Empathy: Is It Even Still Alive In Southern California?

kindness

The most beautiful people we have known are those who have known defeat, known suffering, known struggle, known loss, and have found their way out of the depths. These persons have an appreciation, a sensitivity, and an understanding of life that fills them with compassion, gentleness, and a deep loving concern. Beautiful people do not just happen.

-Elisabeth Kubler-Ross

Empathy is feeling and understanding another person’s emotions. It is being able to put yourself in someone else’s shoes and being able to emphasize with their situation.

Southern California is teeming with homeless men, women and children. It’s hard not to miss them standing on street corners asking for change. Then again, sometimes it’s easy to miss them. They are the invisible, or at least the ones we wish were invisible. Why is it so hard to look them in the eye when your car is stopped at a red light and they are holding their signs up saying “God bless”, “Anything helps”? It’s a societal guilt. We don’t want to look too closely because we might feel something we strive not to feel. A sort of sadness. THEIR sadness, THEIR desperation.

Our current mindset in this modern age is that being happy is the end-all be-all of goals. We read articles on the Top 10 Ways to “Be Happy”, numb ourselves with mindless television, and compulsively buy when we feel upset or bored. So when we see something that makes us uncomfortable, we turn away because it will interfere with the illusion of a continual happiness. This is especially true in California because of the high number of homeless.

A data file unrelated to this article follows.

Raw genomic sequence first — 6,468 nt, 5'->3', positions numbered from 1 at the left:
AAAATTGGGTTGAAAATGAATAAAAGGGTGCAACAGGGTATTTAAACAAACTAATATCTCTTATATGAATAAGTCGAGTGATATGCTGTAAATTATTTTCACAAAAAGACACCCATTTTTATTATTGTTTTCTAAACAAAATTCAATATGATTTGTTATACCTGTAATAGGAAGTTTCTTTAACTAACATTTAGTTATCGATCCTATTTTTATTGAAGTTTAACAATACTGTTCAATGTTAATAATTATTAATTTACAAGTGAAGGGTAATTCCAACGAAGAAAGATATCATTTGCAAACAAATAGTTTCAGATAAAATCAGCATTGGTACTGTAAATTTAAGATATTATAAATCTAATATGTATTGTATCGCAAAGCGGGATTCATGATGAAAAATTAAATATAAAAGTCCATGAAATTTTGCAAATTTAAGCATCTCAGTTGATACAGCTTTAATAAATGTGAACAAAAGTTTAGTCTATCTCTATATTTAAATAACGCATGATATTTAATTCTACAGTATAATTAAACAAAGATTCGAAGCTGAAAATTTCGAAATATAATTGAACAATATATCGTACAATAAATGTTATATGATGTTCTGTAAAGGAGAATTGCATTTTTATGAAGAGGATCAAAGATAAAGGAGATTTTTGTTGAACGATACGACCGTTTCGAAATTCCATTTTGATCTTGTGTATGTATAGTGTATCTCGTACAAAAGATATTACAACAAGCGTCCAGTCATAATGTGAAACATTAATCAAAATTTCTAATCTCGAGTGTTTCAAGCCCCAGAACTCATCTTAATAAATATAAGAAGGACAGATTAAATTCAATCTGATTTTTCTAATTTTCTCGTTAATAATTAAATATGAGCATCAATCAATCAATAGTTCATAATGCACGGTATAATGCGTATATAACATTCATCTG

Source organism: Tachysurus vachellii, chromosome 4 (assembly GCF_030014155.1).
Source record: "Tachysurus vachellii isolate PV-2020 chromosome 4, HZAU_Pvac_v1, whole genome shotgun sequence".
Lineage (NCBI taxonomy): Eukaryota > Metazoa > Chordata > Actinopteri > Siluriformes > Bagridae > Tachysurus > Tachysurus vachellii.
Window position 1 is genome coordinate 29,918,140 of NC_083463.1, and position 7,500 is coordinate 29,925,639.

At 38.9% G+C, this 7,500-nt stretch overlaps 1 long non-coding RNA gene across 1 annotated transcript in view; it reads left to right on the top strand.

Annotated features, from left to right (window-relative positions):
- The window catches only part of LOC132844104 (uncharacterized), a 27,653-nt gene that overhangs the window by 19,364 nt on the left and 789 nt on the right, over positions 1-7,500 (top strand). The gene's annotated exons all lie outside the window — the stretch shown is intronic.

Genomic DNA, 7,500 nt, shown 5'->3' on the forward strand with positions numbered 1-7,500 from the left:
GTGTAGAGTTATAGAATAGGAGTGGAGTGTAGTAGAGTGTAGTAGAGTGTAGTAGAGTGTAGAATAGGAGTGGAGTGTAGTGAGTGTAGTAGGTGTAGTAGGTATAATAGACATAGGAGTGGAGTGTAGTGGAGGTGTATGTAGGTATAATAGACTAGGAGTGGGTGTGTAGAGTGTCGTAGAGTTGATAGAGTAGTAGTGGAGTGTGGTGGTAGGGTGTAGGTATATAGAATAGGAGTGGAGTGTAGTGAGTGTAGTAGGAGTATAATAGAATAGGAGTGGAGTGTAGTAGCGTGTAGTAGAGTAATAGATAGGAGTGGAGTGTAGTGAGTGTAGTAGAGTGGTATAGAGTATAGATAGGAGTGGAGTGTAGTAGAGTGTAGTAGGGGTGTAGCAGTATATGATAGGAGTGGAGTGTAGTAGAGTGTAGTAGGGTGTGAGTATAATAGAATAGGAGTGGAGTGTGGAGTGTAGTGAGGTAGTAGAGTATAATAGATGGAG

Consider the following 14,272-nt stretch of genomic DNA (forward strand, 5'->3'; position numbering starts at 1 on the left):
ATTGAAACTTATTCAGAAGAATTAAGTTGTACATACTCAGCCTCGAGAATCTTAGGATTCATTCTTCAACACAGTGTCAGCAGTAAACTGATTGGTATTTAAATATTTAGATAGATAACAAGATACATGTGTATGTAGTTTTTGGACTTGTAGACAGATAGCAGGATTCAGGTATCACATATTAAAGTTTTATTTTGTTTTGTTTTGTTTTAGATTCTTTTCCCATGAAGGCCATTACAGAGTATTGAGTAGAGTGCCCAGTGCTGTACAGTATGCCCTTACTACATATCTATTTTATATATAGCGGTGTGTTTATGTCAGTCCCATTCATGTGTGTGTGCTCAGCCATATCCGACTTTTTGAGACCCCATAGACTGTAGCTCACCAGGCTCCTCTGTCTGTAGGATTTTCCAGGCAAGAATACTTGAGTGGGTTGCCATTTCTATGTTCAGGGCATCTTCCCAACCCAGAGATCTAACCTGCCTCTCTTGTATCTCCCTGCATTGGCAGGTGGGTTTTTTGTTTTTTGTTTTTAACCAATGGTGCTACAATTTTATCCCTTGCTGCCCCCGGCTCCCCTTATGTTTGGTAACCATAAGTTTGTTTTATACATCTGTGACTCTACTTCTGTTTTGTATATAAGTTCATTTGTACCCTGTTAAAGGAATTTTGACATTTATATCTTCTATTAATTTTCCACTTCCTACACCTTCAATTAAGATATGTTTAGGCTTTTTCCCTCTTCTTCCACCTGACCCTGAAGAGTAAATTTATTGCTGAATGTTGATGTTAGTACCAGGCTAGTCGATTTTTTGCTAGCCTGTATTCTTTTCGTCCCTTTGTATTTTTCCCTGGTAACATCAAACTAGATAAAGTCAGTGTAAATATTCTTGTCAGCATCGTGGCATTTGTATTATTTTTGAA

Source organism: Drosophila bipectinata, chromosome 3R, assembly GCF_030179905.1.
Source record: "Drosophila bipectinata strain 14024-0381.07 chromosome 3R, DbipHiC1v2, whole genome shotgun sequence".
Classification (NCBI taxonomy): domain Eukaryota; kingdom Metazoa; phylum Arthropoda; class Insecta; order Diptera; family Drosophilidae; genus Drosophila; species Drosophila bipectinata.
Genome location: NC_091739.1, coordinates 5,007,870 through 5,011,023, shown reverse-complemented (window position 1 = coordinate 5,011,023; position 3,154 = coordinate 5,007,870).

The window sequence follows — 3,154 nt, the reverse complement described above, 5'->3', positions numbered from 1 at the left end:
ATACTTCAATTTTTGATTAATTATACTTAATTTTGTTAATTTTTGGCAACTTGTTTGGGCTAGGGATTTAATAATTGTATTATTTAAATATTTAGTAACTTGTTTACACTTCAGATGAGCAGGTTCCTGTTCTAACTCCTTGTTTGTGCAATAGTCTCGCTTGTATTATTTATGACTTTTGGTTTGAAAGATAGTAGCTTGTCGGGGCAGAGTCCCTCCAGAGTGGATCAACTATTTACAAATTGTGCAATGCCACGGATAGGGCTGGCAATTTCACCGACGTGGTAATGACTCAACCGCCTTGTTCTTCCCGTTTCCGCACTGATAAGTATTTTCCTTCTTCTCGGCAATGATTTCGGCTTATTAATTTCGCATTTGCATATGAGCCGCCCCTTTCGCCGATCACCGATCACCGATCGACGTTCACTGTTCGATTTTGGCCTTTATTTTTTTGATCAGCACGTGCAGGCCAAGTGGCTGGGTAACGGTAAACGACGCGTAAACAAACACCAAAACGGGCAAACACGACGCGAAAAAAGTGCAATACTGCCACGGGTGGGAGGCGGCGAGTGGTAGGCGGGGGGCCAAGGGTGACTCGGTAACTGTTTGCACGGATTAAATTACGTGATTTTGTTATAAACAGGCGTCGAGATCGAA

But I’m here to inform you, empathy is not dead in Southern California. It is hidden and not always expressed publically, but it’s still here. While walking around in Long Beach, I stumbled upon a delivery boy talking with a homeless man in an alley way. He introduced himself as Robert and appeared to be making small talk. I snapped a picture and passed by. That’s all I saw. Just a glimmer of humanity in an alley. Just someone talking on the same level to another person. A simple act. There are so many organizations and 5k runs to end hunger and homelessness, but we don’t have to interact with “them”. We don’t have to look them in the eye and ask “how are you doing today?” It’s easier to dehumanize than to see them as our brother, sister, daughter, son.